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EGEB: Why US emissions fell 2.1% in 2019 (but it’s not enough)

In today’s Electrek Green Energy Brief (EGEB):

  • A new report says US greenhouse gas emissions fell 2.1% last year due to a decrease in coal.
  • Green Coast rounds up six exciting green energy projects that will “shape the future.”
  • Ocean Renewable Power Company gets a new CEO.

The Electrek Green Energy Brief (EGEB): A daily technical, financial, and political review/analysis of important green energy news.

US emissions drops in 2019

The US saw a 2.1% fall in greenhouse gas emissions in 2019, according to a report by independent research company Rhodium Group titled “Preliminary US Emissions Estimates for 2019.” This was due to a decrease in coal plants, which resulted in an emissions drop of 190 million metric tons.

The fall is good news, seeing how there was a rise of 3.4% in emissions in 2018. But the bad news is, it’s not enough. Even though renewables were up 6% in 2019, there has been little progress in reducing CO2 in other sectors. Industry is now a larger source of emissions than coal-fired power, and growing.

The report states:

Coal-fired power generation fell by a record 18% year-on-year to its lowest level since 1975. An increase in natural gas generation offset some of the climate gains from this coal decline, but overall power sector emissions still decreased by almost 10%.

Unfortunately, far less progress was made in other sectors of the economy. Transportation emissions remained relatively flat [drop by 0.3%]. Emissions rose from buildings [2.2%], industry [0.6%], and other parts of the economy [agriculture, waste, land use, oil and gas methane, etc. — 4.4%], though less than in 2018. All told, net US [greenhouse gas] emissions ended 2019 slightly higher than at the end of 2016. At roughly 12% below 2005 levels, the US is at risk of missing its Copenhagen Accord target of a 17% reduction by the end of 2020, and is still a long way off from the 26-28% reduction by 2025 pledged under the Paris Agreement [which, of course, the US withdrew from under the Trump administration].

6 great green energy projects

The renewable energy blog Green Coast has rounded up six innovative green energy projects around the world that demonstrate future potential. Click on the article here to read the full roundup, and we’ve summarized their choices below. (Nice choices, Green Coast!)

  1. The Tengger Desert Solar Park in in Zhongwei, Ningxia province, China, is the largest solar project in the world, with a generating capacity of 1.5 GW. It shows that solar power has the ability to meet a nation’s energy requirements.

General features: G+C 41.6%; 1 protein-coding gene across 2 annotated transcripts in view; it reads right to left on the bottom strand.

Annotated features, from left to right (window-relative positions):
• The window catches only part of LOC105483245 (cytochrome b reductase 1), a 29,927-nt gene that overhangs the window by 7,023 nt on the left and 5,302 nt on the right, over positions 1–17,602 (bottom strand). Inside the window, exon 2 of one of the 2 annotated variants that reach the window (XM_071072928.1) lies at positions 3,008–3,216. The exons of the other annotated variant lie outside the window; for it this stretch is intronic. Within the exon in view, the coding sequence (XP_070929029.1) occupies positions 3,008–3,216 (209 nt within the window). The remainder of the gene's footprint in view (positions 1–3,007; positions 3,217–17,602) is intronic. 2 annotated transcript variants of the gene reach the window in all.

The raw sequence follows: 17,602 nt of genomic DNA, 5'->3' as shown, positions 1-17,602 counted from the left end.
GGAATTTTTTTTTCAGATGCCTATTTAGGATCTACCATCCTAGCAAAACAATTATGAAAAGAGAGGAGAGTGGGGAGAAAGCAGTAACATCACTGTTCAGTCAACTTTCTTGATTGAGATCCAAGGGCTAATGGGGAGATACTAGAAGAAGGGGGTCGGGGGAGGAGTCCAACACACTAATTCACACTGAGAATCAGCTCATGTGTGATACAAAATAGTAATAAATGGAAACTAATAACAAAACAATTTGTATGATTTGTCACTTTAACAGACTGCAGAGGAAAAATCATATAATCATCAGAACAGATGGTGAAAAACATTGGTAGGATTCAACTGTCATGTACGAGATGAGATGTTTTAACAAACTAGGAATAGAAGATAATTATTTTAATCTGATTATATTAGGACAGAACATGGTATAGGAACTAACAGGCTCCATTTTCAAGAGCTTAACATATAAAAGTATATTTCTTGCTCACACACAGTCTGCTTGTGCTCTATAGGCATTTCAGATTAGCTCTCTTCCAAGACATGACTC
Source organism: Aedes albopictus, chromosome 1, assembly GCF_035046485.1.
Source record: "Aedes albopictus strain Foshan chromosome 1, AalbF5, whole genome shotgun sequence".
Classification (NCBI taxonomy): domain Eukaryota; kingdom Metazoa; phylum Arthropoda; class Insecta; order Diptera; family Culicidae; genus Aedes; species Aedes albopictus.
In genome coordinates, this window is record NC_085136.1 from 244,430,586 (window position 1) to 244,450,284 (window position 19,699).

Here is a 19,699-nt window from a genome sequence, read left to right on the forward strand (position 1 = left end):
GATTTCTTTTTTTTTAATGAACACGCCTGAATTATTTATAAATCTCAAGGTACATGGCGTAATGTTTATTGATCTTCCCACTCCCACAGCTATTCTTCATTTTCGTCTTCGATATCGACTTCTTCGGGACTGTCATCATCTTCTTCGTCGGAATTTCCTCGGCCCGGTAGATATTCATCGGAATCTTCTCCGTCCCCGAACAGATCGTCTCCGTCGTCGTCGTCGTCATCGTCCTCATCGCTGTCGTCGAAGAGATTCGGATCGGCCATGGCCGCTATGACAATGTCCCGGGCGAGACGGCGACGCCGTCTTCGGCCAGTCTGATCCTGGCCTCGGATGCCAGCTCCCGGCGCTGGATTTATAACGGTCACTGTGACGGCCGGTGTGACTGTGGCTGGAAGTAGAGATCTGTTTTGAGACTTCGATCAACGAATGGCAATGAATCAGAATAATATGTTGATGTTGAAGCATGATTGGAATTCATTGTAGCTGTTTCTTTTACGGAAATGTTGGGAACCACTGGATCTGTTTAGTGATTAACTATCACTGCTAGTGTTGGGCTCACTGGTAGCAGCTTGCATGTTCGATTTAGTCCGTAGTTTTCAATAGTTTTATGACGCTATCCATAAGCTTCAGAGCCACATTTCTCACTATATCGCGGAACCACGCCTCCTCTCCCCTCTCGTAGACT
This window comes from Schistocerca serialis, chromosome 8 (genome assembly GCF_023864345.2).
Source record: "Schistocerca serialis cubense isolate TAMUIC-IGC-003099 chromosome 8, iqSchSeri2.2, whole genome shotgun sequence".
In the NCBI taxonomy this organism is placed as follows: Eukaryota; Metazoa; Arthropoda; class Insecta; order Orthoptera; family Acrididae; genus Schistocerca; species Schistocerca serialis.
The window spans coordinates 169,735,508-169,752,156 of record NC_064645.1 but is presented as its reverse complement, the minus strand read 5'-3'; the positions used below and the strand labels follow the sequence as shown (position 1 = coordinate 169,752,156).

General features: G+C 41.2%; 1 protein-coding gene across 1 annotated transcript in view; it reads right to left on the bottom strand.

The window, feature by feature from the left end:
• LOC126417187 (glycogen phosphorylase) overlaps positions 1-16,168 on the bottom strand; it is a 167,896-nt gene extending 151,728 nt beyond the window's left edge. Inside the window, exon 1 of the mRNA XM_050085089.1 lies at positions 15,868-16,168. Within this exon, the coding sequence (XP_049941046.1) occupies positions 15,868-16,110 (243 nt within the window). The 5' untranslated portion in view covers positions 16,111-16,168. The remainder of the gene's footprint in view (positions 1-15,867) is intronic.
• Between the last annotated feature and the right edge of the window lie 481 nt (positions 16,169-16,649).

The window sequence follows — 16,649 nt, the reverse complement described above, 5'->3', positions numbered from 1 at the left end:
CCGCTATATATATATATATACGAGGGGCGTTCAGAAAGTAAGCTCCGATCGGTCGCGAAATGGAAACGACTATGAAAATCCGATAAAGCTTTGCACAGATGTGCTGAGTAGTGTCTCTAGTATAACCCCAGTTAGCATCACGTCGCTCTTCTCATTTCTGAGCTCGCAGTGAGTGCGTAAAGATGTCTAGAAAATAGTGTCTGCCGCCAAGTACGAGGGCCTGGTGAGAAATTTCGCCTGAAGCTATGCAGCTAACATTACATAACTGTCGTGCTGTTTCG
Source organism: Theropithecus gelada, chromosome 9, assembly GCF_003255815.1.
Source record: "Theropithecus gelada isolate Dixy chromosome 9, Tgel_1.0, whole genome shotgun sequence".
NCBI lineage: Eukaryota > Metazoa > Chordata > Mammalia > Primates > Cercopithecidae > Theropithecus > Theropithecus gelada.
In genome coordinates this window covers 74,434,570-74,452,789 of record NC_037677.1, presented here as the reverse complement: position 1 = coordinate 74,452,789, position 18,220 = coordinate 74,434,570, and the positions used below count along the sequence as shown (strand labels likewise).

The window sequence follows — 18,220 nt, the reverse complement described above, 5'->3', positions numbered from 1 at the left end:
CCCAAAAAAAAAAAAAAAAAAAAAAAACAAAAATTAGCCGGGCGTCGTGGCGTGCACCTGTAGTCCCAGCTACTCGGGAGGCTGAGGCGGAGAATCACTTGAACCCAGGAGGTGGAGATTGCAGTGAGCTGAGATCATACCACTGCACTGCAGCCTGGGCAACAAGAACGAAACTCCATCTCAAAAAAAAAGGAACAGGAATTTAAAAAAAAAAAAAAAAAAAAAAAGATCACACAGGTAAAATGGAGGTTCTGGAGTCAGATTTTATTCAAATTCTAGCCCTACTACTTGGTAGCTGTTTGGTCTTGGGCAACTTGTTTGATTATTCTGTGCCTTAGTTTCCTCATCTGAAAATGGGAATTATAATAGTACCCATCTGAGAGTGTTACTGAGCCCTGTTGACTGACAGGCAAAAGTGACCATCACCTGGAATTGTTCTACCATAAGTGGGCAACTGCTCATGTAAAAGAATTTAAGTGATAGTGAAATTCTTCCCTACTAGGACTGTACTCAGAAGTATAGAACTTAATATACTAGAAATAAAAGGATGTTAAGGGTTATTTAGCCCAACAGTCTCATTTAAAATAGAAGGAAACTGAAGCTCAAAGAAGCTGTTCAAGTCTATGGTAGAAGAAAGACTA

2. The Murchison Renewable Hydrogen Project in Kalbarri, Australia, demonstrates how solar and wind power can be stored in the form of renewable hydrogen. This makes it possible to export renewable energy.
  3. China’s Solar Highway, which is a road made up of solar panels in Jinan, Shandong province, demonstrates how the country is trying new ways of using solar energy.
  4. The Ivanpah Solar Electric Generating System in the Mojave Desert, California, is evidence that solar thermal can also be an effective way of producing electricity. It’s the largest solar thermal plant in the world.
  5. The Hornsdale Power Reserve project in South Australia establishes a new way of storing large quantities of renewable energy.
  6. The Atauro Island Hydropanel Project, near East Timor, shows that solar energy can be used to produce clean water. Hydropanels are solar panels that can harness solar energy and extract water from the air.

ORPC’s new CEO

The Portland, Maine, headquartered Ocean Renewable Power Company (ORPC) develops technologies that generate electricity from tidal, river, and ocean currents. (It also has offices in Montreal and Dublin.)

According to ORPC, “it is the only company to have built, operated, and delivered power to a utility grid from a tidal energy project (in Maine), and to a remote community grid from a river energy project (in Alaska).”

ORPC has announced that director Stuart Davis is succeeding Chris Sauer as CEO, as of January 20. Davies joined the board of directors in 2019.

Davies was chief investment officer of Global Opportunistic Credit and an investment committee member of Sankaty Advisors, where he worked for 17 years. He is also involved with the MIT Sloan Sustainability Initiative as a member of its renewable energy finance round table.

Davies said:

We are creating the opportunity to transition remote communities off diesel power by harnessing energy from river and tidal currents using ORPC’s proprietary RivGen® and TidGen® Power Systems. Providing predictable baseload power as the key part of smart microgrids that also combine wind, solar, and energy storage to handle peak load demands will give these communities smart, emission-free, energy independence. I look forward to working to deliver ORPC’s innovative and practicable solution to our customers.

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Avatar for Michelle Lewis Michelle Lewis

Michelle Lewis is a writer and editor on Electrek and an editor on DroneDJ, 9to5Mac, and 9to5Google. She lives in White River Junction, Vermont. She has previously worked for Fast Company, the Guardian, News Deeply, Time, and others. Message Michelle on Twitter or at Check out her personal blog.